Thursday, 7 November 2013

Attention to detail

There's a lot more to this lark that just popping out and taking some photos. Even things that I'd take for granted as a hobbyist photographer become intricate extended tasks.

Take, for example, the simple act of causing one of my photographs to appear on a piece of paper.

First up, how will it look? In terms of the image itself, carefully calibrating my monitor and using the correct colour profile is a good starting point. Then I have to consider that there has to be some upscaling - digital is still nowhere near matching the equivalent resolution of film so a 300dpi (that's print resolution) image won't blow up as far as a print from film without some work being done.

Commercial software is available that uses clever algorithms to enlarge digital images but it's expensive, especially when you've just shelled out on a copy of Photoshop. Fortunately Photoshop has come a long way and resizing within the program is now pretty good. In the old days we would use the 110% Rule to get around Photoshop's previously shoddy upscaling - enlarge an image in 10% steps up to the desired size. You could write an action (Photoshop's equivalent of macros) to do the job but it was still a tedious and long-winded task (a bit like my blog posts).

Anyway, satisfying myself that the image will look OK in print is the tip of the iceberg. Next the thing has to be printed. I've got a pretty good printer but it's just for previews - I couldn't guarantee print quality and I'd also have to set up a framing area. The way things stand that would probably be in the kitchen, so until I win the lottery or somebody buys lots of my photos (hint hint) I have to outsource my printing. This means a bit of research, and this is where the strengths of the internet can, to a certain extent, become it's weaknesses.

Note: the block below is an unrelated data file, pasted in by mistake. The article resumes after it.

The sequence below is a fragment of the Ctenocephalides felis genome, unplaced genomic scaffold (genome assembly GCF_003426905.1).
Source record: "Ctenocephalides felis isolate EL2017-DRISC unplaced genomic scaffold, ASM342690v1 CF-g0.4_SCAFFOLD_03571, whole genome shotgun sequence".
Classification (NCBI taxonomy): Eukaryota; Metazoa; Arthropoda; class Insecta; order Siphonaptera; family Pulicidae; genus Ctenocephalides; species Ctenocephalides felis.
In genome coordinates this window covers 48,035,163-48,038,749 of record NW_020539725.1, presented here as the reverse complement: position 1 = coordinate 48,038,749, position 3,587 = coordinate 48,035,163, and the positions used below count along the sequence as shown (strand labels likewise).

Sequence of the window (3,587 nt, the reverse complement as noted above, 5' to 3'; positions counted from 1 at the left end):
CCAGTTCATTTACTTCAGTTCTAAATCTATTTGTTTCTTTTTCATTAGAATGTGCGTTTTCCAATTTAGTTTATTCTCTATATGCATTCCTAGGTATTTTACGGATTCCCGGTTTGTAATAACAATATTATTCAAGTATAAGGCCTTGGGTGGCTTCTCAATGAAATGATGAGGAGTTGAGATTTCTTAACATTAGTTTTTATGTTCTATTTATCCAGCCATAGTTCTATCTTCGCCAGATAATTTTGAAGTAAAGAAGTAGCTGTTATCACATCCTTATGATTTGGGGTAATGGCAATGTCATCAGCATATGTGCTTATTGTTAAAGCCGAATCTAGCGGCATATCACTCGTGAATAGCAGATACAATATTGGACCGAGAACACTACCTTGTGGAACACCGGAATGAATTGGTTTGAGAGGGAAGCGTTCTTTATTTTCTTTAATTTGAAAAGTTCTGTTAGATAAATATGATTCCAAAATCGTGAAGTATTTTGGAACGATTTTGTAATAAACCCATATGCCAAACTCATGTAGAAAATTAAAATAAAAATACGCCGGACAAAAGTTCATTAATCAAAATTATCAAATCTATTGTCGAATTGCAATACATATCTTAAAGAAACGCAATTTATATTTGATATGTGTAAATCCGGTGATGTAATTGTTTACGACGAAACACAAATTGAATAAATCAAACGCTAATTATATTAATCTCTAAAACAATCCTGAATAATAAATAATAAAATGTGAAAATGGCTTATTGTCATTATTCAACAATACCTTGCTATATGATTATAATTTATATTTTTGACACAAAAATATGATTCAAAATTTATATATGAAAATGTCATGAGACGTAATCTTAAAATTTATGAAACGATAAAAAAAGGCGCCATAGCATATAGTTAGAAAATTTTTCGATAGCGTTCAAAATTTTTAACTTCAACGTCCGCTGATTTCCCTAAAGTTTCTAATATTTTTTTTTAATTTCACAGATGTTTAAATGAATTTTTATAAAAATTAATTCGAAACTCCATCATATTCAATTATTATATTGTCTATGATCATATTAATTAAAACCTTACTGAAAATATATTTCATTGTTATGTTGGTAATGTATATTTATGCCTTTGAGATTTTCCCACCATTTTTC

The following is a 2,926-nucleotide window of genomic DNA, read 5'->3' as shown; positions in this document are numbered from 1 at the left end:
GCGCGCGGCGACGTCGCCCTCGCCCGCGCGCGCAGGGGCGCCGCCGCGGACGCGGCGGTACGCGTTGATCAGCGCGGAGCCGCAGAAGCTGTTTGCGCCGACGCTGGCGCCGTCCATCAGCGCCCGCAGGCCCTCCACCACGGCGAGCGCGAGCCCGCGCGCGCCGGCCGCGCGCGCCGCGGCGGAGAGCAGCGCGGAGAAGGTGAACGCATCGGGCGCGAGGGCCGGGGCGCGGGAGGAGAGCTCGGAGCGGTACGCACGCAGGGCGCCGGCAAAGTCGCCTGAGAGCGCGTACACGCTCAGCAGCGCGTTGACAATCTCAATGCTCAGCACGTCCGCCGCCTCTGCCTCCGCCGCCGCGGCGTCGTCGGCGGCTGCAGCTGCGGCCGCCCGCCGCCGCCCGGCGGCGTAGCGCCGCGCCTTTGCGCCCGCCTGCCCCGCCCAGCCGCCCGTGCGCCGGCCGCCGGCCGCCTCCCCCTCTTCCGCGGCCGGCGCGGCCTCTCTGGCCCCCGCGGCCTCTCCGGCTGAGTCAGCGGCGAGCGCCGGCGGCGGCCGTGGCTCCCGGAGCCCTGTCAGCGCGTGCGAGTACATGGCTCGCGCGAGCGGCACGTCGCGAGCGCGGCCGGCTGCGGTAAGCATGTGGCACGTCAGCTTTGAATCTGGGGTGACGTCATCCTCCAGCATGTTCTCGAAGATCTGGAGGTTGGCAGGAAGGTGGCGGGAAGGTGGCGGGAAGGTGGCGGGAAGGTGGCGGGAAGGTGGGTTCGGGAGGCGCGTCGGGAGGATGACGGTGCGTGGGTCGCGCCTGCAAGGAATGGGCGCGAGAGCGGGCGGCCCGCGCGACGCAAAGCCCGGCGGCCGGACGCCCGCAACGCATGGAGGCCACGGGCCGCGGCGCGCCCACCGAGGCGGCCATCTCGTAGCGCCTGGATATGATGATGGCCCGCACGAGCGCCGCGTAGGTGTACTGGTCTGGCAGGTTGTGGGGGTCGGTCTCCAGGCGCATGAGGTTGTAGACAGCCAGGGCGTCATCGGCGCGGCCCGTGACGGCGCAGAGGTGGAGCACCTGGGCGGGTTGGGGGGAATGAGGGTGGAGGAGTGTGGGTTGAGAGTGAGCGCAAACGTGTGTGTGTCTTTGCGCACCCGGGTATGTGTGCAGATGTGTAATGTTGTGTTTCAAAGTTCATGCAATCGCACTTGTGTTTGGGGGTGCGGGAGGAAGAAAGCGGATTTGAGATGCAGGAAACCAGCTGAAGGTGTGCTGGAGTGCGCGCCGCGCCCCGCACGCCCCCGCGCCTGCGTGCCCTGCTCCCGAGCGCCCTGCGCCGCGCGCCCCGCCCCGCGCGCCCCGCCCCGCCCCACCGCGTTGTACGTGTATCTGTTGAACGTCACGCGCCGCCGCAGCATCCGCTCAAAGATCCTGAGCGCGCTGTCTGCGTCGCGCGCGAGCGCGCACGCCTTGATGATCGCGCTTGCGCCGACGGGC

Having so much information available also means that, whatever you look at, there's bound to be somebody who doesn't like it. And they're the people more likely to write about whatever you're looking for. So one print house will start looking pretty good value, then - for example - there's a review that suggests their black and white printing can suffer from a slight colour cast. As soon as one person writes that, more come out of the woodwork with their own horror stories and you get a disproportionate view of the product. Like so many things on the internet it becomes an exercise in digging for the truth by averaging out multiple sources.

I've just spent the best part of a day sorting out a print house and the test prints should be delivered tomorrow.

Assuming that the prints are satisfactory, the next consideration is to decide what form your product will take. You know you can take the photo, you know you can get it printed, now it's a question of working out what customers want. There's an almost infinite variety of mounting and framing options out there, all made accessible by online printing. Do you offer everything to everybody? Just concentrate on a few mounts/frames and hope you've got the tastes of the majority of your website visitors? It's a minefield.

My personal solution is to not offer much at all, except for a couple of 'halo' products. That's not just laziness, there are, in my opinion, very good reasons. Firstly, I don't want to baffle every visitor to my website with an endless list of print sizes, mounting options and frame types. Just think of the scope for the most chaotic drop-down menus you've ever seen. Secondly offering prints only means they can be posted in a tube, then framed by the customer to their own tastes. I know some photographers who would say that this compromises the image, that the wrong frame can ruin a photograph and to a certain extent I agree. On the other hand I prefer to assume that anybody contemplating buying a print from me has the visual taste and disposable income to do the job themselves in a way that matches their own taste and decor. It seems logical and easy for both parties.

It's a long way from just bashing out a quick inkjet print to show to your mates.